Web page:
Microsurgery: Transplantation and Replantation by Harry J. Buncke, MD, et al.
  Table of Contents / Chapter 1:
Great Toe Transplantation

On a four-fingered hand, a great-toe transplant was performed to restore a thumb amputated through the metacarpophalangeal joint, with reconstruction of the metacarpophalangeal joint using the articular surface of the proximal end of the proximal phalanx of the great toe.

FIG. 1-01. Preoperative status. Independent loss of the thumb on the nondominant hand is one of the most common types of amputation. The holding or pushing hand is vulnerable to injury by power tools manipulated by the dominant hand.

FIG. 1-02. Loss of the proximal and distal phalanx of the thumb, severely compromising function of the hand. Pulp-to-pulp pinch, key pinch, and chuck pinch are lost. Opposition and grasp are also limited.

FIG. 1-03. Preoperative plan of proposed transplant, using clay models to arrange flaps in the donor toe and recipient radial aspect of the hand. Such planning saves operation time and permits accurate wound closure. Skin grafts are better tolerated on the hand than on the foot, even over microvascular pedicles and anastomoses.

FIG. 1-04. Arteriogram of the foot show a dominant superficial first metatarsal artery continuing after the dorsalis pedis gives the large penetrating branch to the deep arch at the base of the first metatarsal space. Unfortunately, this condition is present in less than 60% of cases, and one must be prepared to use the plantar system, lengthened with vessel grafts if necessary.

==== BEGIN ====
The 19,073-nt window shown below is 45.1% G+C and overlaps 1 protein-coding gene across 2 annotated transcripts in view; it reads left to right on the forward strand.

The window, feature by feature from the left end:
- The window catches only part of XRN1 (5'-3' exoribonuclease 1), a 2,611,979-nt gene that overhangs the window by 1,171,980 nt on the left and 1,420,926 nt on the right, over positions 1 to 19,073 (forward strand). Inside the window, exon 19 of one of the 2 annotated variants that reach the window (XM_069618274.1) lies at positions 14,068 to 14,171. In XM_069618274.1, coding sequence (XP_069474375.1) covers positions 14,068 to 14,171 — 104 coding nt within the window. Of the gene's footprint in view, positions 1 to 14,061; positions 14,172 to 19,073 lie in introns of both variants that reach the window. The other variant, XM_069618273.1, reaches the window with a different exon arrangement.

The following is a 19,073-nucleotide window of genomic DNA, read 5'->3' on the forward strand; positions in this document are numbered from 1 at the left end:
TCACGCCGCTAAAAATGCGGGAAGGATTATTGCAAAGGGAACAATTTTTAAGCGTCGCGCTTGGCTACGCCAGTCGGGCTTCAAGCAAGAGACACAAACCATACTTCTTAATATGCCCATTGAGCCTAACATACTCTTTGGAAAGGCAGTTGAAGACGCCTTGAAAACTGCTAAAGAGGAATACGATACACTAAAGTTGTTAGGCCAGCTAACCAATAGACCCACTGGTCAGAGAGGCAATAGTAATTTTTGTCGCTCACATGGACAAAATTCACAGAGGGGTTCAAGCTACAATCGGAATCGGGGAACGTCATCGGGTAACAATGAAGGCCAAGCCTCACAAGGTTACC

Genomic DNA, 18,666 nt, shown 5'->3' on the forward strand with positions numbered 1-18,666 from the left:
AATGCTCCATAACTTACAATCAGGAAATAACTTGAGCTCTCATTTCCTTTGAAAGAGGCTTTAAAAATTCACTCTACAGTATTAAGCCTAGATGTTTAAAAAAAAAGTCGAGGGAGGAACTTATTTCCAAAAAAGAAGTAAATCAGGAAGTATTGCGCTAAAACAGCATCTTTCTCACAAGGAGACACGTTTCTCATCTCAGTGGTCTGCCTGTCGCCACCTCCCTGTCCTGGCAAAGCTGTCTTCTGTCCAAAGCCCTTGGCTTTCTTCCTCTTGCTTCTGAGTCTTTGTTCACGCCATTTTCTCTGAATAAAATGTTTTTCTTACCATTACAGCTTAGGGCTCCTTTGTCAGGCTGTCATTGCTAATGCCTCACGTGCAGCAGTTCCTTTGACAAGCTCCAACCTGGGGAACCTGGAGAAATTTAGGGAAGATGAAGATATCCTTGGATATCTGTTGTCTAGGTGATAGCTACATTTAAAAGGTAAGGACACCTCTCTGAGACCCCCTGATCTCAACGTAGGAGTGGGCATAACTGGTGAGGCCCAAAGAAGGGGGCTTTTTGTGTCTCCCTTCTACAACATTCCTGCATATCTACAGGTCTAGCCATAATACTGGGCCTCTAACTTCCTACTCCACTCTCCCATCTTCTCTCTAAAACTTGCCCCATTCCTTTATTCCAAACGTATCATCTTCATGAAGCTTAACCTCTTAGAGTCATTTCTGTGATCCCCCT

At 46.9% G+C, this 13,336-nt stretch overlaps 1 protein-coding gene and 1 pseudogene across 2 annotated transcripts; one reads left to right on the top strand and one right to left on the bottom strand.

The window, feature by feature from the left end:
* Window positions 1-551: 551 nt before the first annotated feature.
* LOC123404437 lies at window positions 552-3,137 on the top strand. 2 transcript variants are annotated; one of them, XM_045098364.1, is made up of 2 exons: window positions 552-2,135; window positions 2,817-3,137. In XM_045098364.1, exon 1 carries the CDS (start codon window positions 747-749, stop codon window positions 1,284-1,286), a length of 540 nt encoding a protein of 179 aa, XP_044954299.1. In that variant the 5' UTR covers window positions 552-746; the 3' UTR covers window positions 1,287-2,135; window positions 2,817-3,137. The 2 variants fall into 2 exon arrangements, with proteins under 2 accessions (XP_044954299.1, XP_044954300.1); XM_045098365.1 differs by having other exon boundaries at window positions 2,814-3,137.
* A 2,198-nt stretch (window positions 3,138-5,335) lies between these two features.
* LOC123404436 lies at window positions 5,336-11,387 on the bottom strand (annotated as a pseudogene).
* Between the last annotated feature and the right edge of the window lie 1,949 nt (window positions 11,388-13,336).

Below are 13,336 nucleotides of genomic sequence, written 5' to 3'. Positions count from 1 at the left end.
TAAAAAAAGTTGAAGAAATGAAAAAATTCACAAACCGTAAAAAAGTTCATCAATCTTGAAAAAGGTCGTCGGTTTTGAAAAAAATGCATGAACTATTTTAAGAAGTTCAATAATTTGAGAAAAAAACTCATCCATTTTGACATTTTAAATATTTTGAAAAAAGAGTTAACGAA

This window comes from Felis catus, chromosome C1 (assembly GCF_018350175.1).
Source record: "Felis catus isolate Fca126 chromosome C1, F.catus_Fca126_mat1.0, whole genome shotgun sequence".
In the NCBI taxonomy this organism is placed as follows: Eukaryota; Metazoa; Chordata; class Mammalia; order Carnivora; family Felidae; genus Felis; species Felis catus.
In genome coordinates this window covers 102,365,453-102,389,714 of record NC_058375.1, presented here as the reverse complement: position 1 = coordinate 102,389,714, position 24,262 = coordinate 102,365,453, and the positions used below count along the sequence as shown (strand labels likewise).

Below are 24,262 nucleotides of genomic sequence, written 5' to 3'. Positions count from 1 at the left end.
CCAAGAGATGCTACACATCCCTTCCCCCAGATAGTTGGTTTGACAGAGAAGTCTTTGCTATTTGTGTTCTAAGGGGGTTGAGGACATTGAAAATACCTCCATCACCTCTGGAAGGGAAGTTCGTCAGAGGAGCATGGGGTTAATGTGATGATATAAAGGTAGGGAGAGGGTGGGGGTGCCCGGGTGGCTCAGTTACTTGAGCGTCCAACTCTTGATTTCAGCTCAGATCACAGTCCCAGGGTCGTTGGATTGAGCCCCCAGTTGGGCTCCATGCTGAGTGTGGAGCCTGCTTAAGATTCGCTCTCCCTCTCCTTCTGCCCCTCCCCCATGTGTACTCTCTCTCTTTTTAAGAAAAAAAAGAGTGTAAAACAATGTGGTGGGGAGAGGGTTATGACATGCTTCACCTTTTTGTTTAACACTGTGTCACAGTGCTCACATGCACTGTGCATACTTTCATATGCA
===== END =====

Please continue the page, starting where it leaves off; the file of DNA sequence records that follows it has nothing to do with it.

FIG. 1-05. Dissection of the dorsal surface of the foot is completed. A large venous pedicle can be seen coming in the medial side of the base of the triangular dorsal flap. A vascular loop is around the dorsalis pedis artery, where it breaks up into the superficial metatarsal artery and the penetrating branch to the deep arch at the base of the first metatarsal space. A branch of the deep peroneal nerve can be seen next to the artery, continuing into the lateral side of the dorsal surface of the toe transplant.

FIG. 1-06. Dissection in the first metatarsal space, looking proximally, after the great toe is partially dislocated medially. The superficial metatarsal artery can be seen in the upper portion of the metatarsal space, and the deep branches from the plantar arterial supply can be seen coming into the base of the toe. The silk tie is on the lateral plantar digital nerve to the great toe. in this instance, the superficial or deep arterial supply could have been used to sustain the transplant,

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